Unlike the Ghost Buildings of Istanbul exhibit, “Istanbul 1910-2010” doesn’t invite you to imagine the city’s future beyond further spatial and economic polarization.  Recent news about Istanbul echoes the exhibit’s sentiments: while the city’s energy makes it an arts darling and propels it to the top of travel lists, cultural and economic gulfs erupt into verbal and physical confrontations around areas of gentrification.

But though ominous pronouncements about the city’s reaching its limits for population growth and development expansion dampen the visitor’s spirits, a parting “power to the people” quote from geographer David Harvey implores Istanbullus to take back the city, to make their voices heard in municipal governments (a sentiment echoed here recently by Hector Mendoza).  In an exhibit examining the built environment’s effects on its inhabitants, an affirmation of human power is reassuring.  After all, the driving force behind Istanbul’s explosive growth is people, whether recent arrivals from Anatolia, expats, or long-time city-dwellers.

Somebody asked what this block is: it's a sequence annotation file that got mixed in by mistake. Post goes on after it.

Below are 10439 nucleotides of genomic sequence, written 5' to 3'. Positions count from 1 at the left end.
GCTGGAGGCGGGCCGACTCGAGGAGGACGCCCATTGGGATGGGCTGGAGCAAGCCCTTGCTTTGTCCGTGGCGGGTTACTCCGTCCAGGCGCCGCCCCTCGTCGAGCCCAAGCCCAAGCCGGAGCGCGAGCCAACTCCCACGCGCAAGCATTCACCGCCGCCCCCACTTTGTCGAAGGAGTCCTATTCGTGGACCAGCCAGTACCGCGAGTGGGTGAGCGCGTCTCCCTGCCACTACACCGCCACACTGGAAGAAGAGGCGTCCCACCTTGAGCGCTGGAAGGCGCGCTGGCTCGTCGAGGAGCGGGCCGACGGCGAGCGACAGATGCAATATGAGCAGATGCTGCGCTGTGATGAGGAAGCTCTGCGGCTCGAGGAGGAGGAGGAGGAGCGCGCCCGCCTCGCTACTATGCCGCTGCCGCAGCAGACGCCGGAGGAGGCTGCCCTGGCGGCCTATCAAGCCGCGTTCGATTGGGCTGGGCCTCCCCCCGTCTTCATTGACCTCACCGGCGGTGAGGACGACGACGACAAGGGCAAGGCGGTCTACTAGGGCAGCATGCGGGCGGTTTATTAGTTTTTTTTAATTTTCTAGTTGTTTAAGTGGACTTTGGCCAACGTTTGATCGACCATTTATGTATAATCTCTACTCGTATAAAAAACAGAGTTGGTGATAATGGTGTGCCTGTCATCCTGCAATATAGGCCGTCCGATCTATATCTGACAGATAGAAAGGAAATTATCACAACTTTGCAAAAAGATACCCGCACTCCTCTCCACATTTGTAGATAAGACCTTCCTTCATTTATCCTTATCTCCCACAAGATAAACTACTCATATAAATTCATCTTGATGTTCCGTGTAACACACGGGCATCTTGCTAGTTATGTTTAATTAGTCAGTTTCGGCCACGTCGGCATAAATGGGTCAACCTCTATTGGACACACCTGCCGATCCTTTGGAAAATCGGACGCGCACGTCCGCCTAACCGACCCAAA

Ultimately, “Istanbul 1910-2010” is an exhibit for educated, concerned city residents.  Its comprehensive scope includes problems beyond the interest of the casual tourist and the dense, academic text primarily discusses neighborhoods distant from the tourist-heavy historical center (santralistanbul itself is well off the beaten path).  In fact, the exhibit only really mentions the Sultanahmet district as an example of a Disney-fied tourist center created by an “historical heritage industry.”  Given the exhibit’s widespread media attention and extended run, it clearly made an impact on the greater museum scene and helped further discussions of a permanent city-centered museum.  And while the exhibit’s pronouncements of a dystopic, divided future may be tinged with melodrama, I can only hope Istanbullus heed the curators’ call to arms and demand their say in their city’s future (like, say, the Sulukule movement) .  Catch the last weekend of this exhibit while you can.

http://www.santralistanbul.com/index_en.html; free shuttles from Taksim Square every half-hour